Internet mysteries: Why does last-touch attribution persist?

Although attribution is hot, ad buyers still love to gripe about it.

“I often tell clients that using click data to determine if something is working or not kills a little bit of my soul every time I have to mention it,” said Kevin VanValkenburgh, svp of connections planning at ad agency The Tombras Group.

While the ways to attribute a sale to a given piece of marketing have grown exponentially, many marketers still rely on last-touch attribution, which gives the last channel to present an advertisement to a converting customer the credit for the sale. In this edition of internet mysteries, we explore why last-touch attribution persists even though it ignores many of the factors that lead to a purchase.

Data clutter
Multitouch attribution, which collects and traces all the events that led to a sale, is more effective than last-touch in assigning credit where it is due, but it is also harder to implement. One of the difficult things about multitouch (and other forms of advanced attribution) is that ad buyers use multiple demand-side platforms to buy inventory, and bringing that data together is very difficult since data from the same user often gets duplicated across platforms, said Travis Lusk, vp of analytics at ad measurement firm Integral Ad Science.

Data lakes — repositories where large chunks of multiple types of data are stored in their native format — can help advertisers bring all that data together, said Jon Schulz, CMO of ad targeting firm Viant. But to properly organize and analyze all that data, advertisers need the help of data experts.

Walled gardens
Facebook and Google are notorious for preventing advertisers from getting full view of their data. The inability of advertisers to track user behavior across these popular platforms creates gaps in how they can attribute sales, Lusk said.

And since large social platforms procure enough data to be able to assign their own attributions without input from third parties, advertisers have questioned whether the platforms’ models are fair. These platforms also happen to benefit from the types of advertising that last-click incentivizes.

Frost Prioleau, CEO of the DSP, said last-touch encourages buyers to allocate spend toward tactics like paid search and site retargeting, where it is easy to assign credit. Tactics like behavioral targeting and geofencing, which advertisers implement long before a consumer makes a purchase, are less likely to receive ad spend when last-touch is used.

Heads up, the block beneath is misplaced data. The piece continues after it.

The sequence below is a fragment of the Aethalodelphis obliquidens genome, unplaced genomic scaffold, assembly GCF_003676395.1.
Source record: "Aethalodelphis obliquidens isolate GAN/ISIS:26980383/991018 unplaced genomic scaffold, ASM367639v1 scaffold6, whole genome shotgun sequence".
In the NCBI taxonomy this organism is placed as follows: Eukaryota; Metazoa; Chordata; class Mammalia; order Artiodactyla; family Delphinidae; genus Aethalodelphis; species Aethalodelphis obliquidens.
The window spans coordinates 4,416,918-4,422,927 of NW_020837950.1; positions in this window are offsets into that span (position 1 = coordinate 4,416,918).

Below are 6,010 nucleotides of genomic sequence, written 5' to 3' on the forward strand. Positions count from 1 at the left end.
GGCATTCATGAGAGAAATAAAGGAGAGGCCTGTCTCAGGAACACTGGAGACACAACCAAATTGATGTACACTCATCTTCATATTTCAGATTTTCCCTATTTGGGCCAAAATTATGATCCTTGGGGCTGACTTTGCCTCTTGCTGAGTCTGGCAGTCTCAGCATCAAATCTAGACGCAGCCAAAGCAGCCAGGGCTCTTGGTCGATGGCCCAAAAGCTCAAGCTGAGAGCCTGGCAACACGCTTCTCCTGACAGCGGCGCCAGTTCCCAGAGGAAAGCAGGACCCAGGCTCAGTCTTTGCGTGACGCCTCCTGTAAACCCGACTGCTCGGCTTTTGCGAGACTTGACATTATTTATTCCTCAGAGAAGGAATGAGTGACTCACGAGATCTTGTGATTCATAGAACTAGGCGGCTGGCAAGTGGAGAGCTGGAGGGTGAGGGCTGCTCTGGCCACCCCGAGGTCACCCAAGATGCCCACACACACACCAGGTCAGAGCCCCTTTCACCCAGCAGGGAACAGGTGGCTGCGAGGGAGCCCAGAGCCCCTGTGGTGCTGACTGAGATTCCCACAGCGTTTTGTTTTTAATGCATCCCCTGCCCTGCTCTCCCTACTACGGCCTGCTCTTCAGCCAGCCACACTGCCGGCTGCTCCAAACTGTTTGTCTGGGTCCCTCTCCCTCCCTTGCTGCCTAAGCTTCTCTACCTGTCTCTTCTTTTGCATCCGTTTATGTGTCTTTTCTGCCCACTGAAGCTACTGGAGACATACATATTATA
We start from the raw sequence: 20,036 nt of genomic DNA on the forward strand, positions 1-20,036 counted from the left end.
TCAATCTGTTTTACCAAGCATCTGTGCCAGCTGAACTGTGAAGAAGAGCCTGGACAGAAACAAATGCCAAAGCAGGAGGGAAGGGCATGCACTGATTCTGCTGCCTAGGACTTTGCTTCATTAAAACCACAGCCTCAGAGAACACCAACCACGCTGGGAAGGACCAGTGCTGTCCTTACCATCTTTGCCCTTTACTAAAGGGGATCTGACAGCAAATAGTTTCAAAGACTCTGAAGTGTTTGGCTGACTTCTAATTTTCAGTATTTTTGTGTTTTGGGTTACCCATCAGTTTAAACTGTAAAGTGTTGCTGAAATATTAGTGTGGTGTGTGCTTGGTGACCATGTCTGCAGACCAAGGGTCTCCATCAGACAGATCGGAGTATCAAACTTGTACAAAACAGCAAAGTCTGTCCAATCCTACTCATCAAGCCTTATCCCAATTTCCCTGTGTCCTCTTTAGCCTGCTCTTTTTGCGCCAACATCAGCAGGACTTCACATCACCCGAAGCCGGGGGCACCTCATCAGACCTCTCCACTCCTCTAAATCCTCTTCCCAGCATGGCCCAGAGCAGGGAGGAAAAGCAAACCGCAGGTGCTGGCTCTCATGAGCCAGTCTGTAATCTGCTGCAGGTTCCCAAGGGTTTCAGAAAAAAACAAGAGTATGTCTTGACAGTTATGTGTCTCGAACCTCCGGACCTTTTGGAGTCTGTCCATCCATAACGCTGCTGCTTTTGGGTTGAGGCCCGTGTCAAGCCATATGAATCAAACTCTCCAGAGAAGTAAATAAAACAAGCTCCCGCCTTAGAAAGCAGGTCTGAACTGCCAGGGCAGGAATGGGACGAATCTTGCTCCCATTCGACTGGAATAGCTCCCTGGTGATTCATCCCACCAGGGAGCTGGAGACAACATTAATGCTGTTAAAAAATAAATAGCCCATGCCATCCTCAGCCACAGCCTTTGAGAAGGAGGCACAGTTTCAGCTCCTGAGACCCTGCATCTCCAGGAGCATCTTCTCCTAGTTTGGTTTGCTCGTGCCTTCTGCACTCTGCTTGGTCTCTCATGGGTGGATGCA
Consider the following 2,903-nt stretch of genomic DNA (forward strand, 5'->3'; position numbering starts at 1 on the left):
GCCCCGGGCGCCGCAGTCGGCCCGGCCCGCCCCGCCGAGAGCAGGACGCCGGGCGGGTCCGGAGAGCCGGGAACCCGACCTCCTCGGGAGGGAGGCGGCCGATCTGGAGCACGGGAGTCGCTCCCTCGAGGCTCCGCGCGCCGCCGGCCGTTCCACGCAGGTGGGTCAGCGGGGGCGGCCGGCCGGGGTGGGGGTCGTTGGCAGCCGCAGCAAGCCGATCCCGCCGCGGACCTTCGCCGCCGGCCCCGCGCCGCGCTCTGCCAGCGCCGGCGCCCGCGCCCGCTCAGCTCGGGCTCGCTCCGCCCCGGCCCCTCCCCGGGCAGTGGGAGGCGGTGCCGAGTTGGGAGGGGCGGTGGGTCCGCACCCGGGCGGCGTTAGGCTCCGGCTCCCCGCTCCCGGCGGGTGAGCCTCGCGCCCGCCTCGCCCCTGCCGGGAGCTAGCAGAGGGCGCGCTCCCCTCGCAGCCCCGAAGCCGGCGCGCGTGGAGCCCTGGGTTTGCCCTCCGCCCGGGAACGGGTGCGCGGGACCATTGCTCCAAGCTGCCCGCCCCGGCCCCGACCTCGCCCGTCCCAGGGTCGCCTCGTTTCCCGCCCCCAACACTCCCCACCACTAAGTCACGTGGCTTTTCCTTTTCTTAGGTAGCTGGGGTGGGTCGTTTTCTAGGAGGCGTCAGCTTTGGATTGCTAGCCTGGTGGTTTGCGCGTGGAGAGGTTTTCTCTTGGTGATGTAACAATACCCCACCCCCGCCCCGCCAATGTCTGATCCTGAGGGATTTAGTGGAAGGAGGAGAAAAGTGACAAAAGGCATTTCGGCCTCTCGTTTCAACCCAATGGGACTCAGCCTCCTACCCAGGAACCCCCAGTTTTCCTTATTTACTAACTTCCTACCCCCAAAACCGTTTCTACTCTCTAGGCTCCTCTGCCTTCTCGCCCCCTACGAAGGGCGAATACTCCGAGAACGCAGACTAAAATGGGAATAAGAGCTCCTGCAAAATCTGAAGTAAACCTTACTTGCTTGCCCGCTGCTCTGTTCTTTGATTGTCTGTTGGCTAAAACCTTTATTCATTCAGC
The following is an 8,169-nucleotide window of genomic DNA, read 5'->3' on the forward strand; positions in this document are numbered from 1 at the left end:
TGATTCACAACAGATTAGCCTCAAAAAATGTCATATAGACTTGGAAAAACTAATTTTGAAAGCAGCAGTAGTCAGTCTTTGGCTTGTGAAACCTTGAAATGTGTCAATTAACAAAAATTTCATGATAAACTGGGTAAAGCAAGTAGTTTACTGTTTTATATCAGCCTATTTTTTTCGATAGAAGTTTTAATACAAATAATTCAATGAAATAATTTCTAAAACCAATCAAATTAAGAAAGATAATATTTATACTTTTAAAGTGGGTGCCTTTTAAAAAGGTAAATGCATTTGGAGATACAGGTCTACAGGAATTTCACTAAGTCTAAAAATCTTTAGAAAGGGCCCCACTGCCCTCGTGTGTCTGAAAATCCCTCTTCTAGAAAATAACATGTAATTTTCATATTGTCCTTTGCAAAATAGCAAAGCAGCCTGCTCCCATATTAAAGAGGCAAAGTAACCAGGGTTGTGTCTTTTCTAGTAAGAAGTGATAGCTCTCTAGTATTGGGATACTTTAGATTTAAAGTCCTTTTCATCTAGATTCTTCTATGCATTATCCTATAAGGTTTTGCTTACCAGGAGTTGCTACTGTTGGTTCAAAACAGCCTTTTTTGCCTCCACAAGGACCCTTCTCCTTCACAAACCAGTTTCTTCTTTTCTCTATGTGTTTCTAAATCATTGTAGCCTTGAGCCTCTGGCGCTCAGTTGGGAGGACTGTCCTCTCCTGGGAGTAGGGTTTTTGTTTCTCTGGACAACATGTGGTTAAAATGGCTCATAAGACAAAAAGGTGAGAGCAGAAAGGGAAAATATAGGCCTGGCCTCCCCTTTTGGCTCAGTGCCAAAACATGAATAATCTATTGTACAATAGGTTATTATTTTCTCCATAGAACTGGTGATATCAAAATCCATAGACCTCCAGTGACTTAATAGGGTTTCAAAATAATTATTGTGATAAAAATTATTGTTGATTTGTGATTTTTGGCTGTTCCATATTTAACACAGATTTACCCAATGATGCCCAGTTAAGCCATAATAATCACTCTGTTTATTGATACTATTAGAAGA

“By [using last-touch], they spend too much on customers who were going to buy anyway and not enough on customers in the decision-making process,” he said.

Last-touch remains popular simply because it is convenient, and it is tough for advertisers to obtain the right data to properly assign credit to other pieces of marketing that consumers encounter pre-purchase, said Ashwini Anburajan, CEO of mobile attribution startup OpenUp.

While cross-device measurement and advanced attribution techniques are becoming more common, it takes more time and effort to implement and monitor these sophisticated services, said Jalal Nasir, CEO of ad measurement firm Pixalate. Adding attribution vendors can also increase vendor fees. However, if better attribution leads to more effective media planning, which leads to more sales, then theoretically these fees should pay for themselves.

A lack of data access and tech limitations has helped entrench last-touch in the industry. But the toughest hurdle to overcome in approving attribution is getting advertisers to change their routines.

“Everybody likes to throw stones at [last-touch],” said Lusk, “but very few are willing to make a change.”

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